GASTONIA The line forms at 7 a.m., two hours before the food bank opens.
Betty Ziltenger, 63, knows from experience to arrive early.
If you dont, youll be back there where they are, she said, nodding toward people bringing up the rear.
Once a week, Ziltenger comes to B.R.E.A.D. Inc., a Christian-based food bank on Gastonias main drag Franklin Boulevard.
At the location between the City Hall and the new Gastonia Conference Center, she joins hundreds of others some in wheelchairs or on crutches - getting bread, soft drinks, salads.
The nonprofit food bank has survived for nearly 15 years on donations and volunteer help. In May, B.R.E.A.D. volunteers reported a record-breaking month, providing food for 2,648 Gaston residents.
But while demand for services is up, the food bank is feeling the strain: donations are dwindling and a new building is needed to replace the current 5,000-square-foot structure thats being rented.
One of dozens of assistance programs in Gaston County, B.R.E.A.D. the letters stand for Blessings Received Each Appointed Day spends between $1,500 and $3,000 a month to operate; volunteers say staying afloat is a struggle.
We dont know the amount of food and money that will be donated every month, said marketing assistant Jill Moore of Lincolnton. The people who come here live day by day. So do we.
Retired and disabled, Ziltenger is on a fixed income thats always stretched thin. Although she worked in textiles and as a certified nursing assistant, her minimum income now is too much for her to qualify for food stamps or Medicaid.
Its hard to live so I go to places like this that God has provided, she said. This place helps me a great deal.
Gaston County has been hard hit in recent years by the loss of textile jobs. The current unemployment rate is 10.3 percent. This is for the month of May and is not seasonally adjusted. Based on the 2010 census, Gastons poverty rate was 16.6 percent compared to the statewide rate of 15.6 percent.
In the Gaston school system, more than half of the 32,000 students get free or reduced lunches. Eligibility is based on federal guidelines for household incomes and size.
Crisis assistance programs throughout Gaston are feeling increased pressures from people in need. Many who cant afford the grocery store go from one assistance program to another looking for specific items.
The Belmont Community Organization (BCO), which was formed in 1956, distributes between 10,000 and 12,000 pounds of food a month to an average of 200 families.
Were seeing a steady increase yearly, said BCO Executive Director Paula Wilkerson. Our most pressing need is food.
Cathy Howell, executive director of Crisis Assistance Ministries in Gastonia, said that while the program is busy were not any busier than last year.
Shes been with the organization through 22 of its 35 years and said its financial base and donations have remained strong through tough times. In June, the program assisted 329 households, proving food to 516 people.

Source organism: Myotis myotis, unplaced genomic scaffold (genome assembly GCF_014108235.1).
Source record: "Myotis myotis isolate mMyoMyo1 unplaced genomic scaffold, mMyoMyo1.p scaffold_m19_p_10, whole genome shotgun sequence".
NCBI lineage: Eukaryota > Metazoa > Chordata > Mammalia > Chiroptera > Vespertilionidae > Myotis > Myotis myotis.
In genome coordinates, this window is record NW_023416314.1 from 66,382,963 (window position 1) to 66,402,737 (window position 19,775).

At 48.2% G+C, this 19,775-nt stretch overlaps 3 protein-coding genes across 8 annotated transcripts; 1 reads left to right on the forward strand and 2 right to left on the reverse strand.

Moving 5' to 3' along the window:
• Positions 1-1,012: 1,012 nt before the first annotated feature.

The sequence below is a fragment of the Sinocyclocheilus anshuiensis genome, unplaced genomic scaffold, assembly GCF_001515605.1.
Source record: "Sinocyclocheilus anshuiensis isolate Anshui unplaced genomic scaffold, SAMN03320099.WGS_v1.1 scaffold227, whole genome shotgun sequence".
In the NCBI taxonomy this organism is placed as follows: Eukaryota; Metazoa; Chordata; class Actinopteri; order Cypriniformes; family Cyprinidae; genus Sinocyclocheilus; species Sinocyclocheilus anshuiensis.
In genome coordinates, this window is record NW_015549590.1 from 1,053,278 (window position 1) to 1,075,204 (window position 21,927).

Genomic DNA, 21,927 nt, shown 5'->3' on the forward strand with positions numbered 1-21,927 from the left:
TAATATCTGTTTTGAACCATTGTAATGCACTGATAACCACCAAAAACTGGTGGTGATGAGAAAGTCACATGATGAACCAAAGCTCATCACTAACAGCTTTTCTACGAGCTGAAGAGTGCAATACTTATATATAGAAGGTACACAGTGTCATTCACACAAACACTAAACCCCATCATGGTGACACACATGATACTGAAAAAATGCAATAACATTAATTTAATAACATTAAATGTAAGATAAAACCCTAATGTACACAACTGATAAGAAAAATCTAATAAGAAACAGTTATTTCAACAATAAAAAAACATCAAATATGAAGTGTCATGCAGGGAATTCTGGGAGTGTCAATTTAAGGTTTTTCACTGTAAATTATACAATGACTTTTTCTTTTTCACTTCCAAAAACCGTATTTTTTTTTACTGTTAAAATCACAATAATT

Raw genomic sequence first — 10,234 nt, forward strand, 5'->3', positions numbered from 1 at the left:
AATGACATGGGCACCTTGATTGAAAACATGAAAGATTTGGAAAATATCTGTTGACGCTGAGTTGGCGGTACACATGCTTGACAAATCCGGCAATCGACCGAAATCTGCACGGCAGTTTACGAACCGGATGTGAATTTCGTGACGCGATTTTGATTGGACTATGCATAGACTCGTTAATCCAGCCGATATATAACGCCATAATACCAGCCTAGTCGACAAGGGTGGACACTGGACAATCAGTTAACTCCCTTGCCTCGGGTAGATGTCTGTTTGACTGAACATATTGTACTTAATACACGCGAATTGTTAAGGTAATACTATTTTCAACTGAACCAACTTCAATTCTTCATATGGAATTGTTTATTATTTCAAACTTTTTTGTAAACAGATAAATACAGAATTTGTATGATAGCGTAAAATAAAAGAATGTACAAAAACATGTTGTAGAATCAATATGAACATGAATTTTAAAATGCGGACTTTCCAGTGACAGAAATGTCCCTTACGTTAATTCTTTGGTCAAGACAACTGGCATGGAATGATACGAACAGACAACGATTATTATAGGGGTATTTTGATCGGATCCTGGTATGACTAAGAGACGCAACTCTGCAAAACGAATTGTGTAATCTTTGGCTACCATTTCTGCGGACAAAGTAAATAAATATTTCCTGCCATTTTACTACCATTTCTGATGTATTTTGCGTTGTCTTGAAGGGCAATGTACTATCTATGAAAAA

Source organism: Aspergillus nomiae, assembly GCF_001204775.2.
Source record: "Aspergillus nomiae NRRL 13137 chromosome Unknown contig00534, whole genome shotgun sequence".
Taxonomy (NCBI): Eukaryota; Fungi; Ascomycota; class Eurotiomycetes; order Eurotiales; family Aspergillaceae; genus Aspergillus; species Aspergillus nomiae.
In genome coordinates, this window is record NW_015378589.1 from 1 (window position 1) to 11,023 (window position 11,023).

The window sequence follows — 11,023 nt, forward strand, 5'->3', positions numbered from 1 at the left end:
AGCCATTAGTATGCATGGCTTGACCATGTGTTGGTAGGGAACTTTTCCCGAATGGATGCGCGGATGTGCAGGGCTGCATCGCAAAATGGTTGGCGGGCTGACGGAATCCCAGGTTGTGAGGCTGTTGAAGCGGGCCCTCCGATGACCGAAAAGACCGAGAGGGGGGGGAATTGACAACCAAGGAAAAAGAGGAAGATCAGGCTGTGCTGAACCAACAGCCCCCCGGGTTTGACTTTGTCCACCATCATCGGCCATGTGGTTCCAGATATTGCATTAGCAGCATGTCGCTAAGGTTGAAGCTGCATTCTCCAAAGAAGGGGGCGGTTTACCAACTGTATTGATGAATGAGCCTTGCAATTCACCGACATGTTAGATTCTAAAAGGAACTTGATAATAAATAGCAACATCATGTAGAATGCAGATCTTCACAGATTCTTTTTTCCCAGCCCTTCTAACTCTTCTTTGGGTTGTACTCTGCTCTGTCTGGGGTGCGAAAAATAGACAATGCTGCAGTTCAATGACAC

Howell said that while she thinks more people are going back to work theyre still not making it.
There are just not enough good jobs our client population can get and support their families, Howell said. Theyre back at work and still not making it. We have a lot of underemployed people. But we love to help people who are working and giving an effort.
Fortunately, in Gaston County theres a lot of assistance available to people, Howell said. A lot of places to go get help.
Gastonia lawyer Don Bumgardner, chairman of the B.R.E.A.D board of directors, would like to see the nonprofit stay open seven days a week.
But the resources arent there.
Were unique in that we dont get any government grants or help from United Way, he said. Were totally independent. Were out here by ourselves.
While the program isnt affiliated with any church, and doesnt preach to clients, Bumgardner said B.R.E.A.D. reserves the right to pray with them or make encouraging comments like Jesus loves you.
Its a wonderful organization, he said. The volunteers who work here are people who want to do something for the community. The unloading, bagging and packing all that is hard work. And nobody gets paid.
Life can be better
B.R.E.A.D. president Dorothy Lowery, 85, who is the pastor of a Pentecostal church, has been with the food bank since its early days.
Decades ago, on a mission trip to Egypt, she saw women and children so hungry they were pulling grass out of the ground and eating it. The image stays with her as people file into the B.R.E.A.D. building.
I see desperate people coming in, Lowery said. Its heartbreaking.
To get assistance, people must show an ID, proof of income and the bills they pay. Theyre allowed a once-weekly bag of bread, soft drinks and occasional salad and once a month can get a box of staple food items that may or may not include chips, crackers, various sauces and other items.
Distribution is on Tuesdays and Thursdays, from 9 a.m. until noon. Clients wait for hours in the rain or cold or scorching temperatures.
When doors open the atmosphere is welcoming.
We dont want to make them feel like beggars, Lowery said. We tell them were here to help that life can be better.
In addition to food, the nonprofit also provides clothing and assists people in finding work and housing.
Sometimes lines spill out of the nonprofits parking area on to the sidewalk along Franklin Boulevard.
On a recent morning, people left carrying boxes or pulling grocery carts loaded with items.
Ronald Ivey, 62, came by for soft drinks. A retired construction worker living on Social Security he said every little bit helps.
By the time you pay rent, the house payment, car and utilities, theres nothing left, he said. I dont quality for food stamps because I have just a little bit too much income. You just have to cut back.